Anime hits sweep kids programming in North America

Peter Chung, character designer for the series Alexander, disapproves of the term 'anime.' The animator who brought an anime stylized look to MTV with Aeon Flux says the term anime is used incorrectly. 'Anime is the Japanese phonetic abbreviation for animation,...
May 1, 1999

Peter Chung, character designer for the series Alexander, disapproves of the term ‘anime.’ The animator who brought an anime stylized look to MTV with Aeon Flux says the term anime is used incorrectly. ‘Anime is the Japanese phonetic abbreviation for animation, and does not denote Japanese style,’ says Chung. His protests are falling on deaf ears.

The word anime has become lingua franca in the broadcast world, referring to the stylized designs innovated by Japanese artists. It has taken much time and effort, but anime is becoming more popular in the North American market. And it’s not just for adults; anime is making its way into programming for kids.

There are two distinct approaches to mainstreaming animation. Disney is introducing ‘the crème de la crème of Japanese animation’ very methodically, says Martin Blythe, director of publicity for Buena Vista Home Entertainment Worldwide. Three feature films by acclaimed Japanese director Hayao Miyazaki are being redubbed in English. Kiki’s Delivery Service, originally released in 1989 in Japan, was given a new score by Sydney Forest, and released by Buena Vista Home Video direct to video last September after screening at festivals. Miramax Films is preparing to release Miyazaki’s hugely popular Princess Mononoke theatrically in July. An older title, Laputa, Castle in the Sky (1986), is being dubbed using the voices of Anna Paquin, James Van Der Beek and Mark Hamill, and is also being considered for both theatrical and video release.

Anime is generally very violent by North American standards. Disney worked hard to make Kiki accessible to U.S. families, who are generally suspicious of anime shows. But whereas Disney deliberately avoids using the term anime as a marketing approach, programmers such as Cartoon Network and Warner Bros. are playing up anime additions in their lineups.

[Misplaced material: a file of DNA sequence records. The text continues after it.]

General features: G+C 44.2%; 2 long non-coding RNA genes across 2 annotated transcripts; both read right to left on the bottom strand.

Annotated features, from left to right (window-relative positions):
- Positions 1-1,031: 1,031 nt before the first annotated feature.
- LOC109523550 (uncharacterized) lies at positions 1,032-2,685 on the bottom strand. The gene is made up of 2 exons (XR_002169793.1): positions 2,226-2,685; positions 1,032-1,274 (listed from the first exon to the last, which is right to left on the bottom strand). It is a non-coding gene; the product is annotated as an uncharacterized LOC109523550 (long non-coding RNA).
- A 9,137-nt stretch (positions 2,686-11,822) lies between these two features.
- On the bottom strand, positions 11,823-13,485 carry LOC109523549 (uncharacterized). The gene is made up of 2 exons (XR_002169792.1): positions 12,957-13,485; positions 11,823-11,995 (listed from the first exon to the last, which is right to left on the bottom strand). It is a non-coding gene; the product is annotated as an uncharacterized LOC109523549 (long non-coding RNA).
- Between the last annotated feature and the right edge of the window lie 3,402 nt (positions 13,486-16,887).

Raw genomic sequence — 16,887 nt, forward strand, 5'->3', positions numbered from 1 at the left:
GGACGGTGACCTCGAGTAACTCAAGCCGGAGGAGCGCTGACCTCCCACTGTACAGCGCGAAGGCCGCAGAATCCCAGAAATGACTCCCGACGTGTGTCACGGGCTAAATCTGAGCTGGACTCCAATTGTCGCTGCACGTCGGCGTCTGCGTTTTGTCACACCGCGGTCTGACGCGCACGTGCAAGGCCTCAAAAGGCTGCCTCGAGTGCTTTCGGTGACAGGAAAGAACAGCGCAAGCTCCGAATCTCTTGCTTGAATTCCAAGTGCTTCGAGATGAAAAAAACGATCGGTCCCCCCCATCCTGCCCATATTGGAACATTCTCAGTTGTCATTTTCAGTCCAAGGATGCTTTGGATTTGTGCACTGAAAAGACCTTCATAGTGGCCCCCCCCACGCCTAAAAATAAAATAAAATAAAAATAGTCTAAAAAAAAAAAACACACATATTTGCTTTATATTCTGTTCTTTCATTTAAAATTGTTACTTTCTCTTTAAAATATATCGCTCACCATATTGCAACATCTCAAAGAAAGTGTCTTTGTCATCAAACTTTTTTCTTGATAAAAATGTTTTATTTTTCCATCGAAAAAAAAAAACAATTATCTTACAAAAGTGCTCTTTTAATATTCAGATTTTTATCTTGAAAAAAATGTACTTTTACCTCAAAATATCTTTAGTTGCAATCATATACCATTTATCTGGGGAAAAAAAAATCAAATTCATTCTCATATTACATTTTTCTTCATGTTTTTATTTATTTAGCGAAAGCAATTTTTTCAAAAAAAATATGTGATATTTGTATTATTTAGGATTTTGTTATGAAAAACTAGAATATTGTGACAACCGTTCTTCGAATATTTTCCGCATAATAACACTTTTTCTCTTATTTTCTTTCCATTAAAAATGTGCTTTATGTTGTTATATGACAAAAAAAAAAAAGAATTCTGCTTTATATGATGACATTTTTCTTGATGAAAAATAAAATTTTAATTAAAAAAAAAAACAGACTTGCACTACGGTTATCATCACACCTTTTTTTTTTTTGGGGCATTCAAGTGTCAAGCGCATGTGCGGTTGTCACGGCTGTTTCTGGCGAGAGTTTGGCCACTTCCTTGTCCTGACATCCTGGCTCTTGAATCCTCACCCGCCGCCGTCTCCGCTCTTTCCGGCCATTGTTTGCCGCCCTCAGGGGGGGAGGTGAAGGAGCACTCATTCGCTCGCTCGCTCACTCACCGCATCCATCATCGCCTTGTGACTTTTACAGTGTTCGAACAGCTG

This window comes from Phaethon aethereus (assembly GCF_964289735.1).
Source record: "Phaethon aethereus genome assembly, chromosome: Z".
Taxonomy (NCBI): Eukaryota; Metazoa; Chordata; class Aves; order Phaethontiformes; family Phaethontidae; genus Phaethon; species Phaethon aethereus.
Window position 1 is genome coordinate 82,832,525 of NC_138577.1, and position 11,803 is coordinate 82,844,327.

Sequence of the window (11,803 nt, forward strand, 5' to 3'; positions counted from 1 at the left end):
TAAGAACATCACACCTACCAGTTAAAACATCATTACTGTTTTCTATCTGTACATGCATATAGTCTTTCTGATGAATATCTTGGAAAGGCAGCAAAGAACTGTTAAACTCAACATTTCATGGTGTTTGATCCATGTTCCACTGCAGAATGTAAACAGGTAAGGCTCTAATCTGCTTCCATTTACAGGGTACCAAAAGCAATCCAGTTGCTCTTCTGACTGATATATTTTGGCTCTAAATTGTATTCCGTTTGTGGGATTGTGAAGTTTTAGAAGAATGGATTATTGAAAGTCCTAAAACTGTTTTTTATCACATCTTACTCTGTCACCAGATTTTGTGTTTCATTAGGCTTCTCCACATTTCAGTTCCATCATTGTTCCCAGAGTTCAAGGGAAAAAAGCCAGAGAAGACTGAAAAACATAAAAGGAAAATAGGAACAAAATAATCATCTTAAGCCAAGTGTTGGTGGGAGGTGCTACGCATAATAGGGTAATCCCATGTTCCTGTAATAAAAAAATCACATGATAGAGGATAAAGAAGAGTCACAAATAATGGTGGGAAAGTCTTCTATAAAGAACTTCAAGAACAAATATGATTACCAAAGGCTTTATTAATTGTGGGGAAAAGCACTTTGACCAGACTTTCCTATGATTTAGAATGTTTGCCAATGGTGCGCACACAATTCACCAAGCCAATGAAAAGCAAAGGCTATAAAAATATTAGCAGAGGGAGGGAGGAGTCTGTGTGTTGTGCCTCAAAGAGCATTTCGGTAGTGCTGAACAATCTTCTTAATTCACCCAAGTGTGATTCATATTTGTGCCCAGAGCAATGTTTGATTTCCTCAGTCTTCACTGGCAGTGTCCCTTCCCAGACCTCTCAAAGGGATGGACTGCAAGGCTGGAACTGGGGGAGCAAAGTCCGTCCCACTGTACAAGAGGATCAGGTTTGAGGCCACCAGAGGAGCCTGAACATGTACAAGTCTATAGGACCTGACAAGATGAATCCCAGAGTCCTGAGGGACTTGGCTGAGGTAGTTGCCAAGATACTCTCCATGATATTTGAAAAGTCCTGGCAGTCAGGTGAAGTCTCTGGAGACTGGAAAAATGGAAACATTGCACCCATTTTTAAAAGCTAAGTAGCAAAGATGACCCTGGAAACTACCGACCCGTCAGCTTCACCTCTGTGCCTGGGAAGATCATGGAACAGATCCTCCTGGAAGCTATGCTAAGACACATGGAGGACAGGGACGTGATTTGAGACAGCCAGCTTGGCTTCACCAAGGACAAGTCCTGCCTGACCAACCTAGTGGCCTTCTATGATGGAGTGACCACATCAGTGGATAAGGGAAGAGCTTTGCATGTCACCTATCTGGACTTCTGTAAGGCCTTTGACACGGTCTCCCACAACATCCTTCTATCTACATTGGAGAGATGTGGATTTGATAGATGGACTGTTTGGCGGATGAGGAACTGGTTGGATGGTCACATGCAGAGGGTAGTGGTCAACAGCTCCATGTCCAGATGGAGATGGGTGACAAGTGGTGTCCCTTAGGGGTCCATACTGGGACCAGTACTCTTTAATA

Cartoon Network’s two-hour afternoon block Toonami, airing from 4 p.m. to 6 p.m., is laden with anime shows, including Voltron: Defender of the Universe, Dragon Ball Z and Sailor Moon. ‘It just developed that way,’ says Dea Connick Perez, VP of programming. ‘We wanted action-adventure on the air, so when Toonami was in development, its proposed formula of action-adventure made it one of the more popular in-house ideas.’ Over time, more anime got added into the mix; it makes up 50% of the block today.

Dragon Ball Z, the most popular show in the current lineup, has recently been paired with Batman for the midnight time slot. While Toonami targets kids ages six to 14, there’s been a lot of mail from adults, hence the late-night repeat.

While older anime titles such as Voltron: Defender of the Universe and Robotech are being dusted off and rescheduled, their addition to cable lineups has not deterred producers from tackling remakes. Executive producer World Events Productions hired Netter Digital Entertainment (Babylon 5) and Mike Young Productions to undertake a CGI version of the classic series. World Events bought the original `80s series Go-Lion from Toei in Japan, and then edited and redubbed it for the U.S. market.

The revamped 1998/99 series-Voltron: The Third Dimension, based on Voltron: Defender of the Universe, but using entirely original footage and animation-is even more popular than its predecessor. The CGI version is currently ranked the number-one weekend kids show in syndication in the U.S. Like its predecessor, the new CGI show is heavily influenced by the original Japanese version, says Bill Schultz, producer of Voltron at Mike Young Productions. However, due to the motion capture system, the characters are more realistic. The story line was also simplified. ‘The challenge was to reach a younger six- to 11-year-old audience, so the CGI show just couldn’t pick up where the older series left off,’ says Schultz.

Kids’ WB! is having great luck with anime-stylized series such as Batman Beyond, which launched February 13, and the Japanese phenomenon Pokémon. Pokémon the video game, launched in the U.S. by Nintendo in September 1998, has become one of the most popular games of all time in the U.S.

Pokémon the show, which is produced in Japan by Shogakukan Productions, was sold to 4Kids Entertainment in the U.S. Unlike many other anime shows, the Japanese version needed very little re-editing. ‘Some Japanese colloquialisms were taken out,’ says Janna Silverglade, director of communications for Summit Media, a division of 4Kids Entertainment.

Not only is Pokémon now syndicated in over 100 markets in the U.S., but it’s given Kids’ WB! its first number-one hit show on the Saturday sked. Kids’ WB! started airing the show in its 10 a.m. Saturday morning slot in February, and will strip the show weekday mornings and afternoons starting in September. The instant success of the Pokémon TV series in North America is due to its nonviolent nature and its integration with the game. ‘Kids watch [the show] thinking they will get hints to help them with the game,’ says Silverglade. 4Kids recently purchased another 52 episodes of Pokémon.

Summit says it is not into the anime market, it just picked a show with an enormous audience in another country. ‘It’s a phenomenon that beats out baseball in Japan,’ says Silverglade.

‘There is no long-term future in anime if people buy it solely because it’s Japanese,’ says Jonathan Clements, editor of Manga Max magazine. ‘The Japanese watch it because they enjoy it, and the best possible thing that happens to anime is that U.S. networks pick it up as entertainment,’ he adds.

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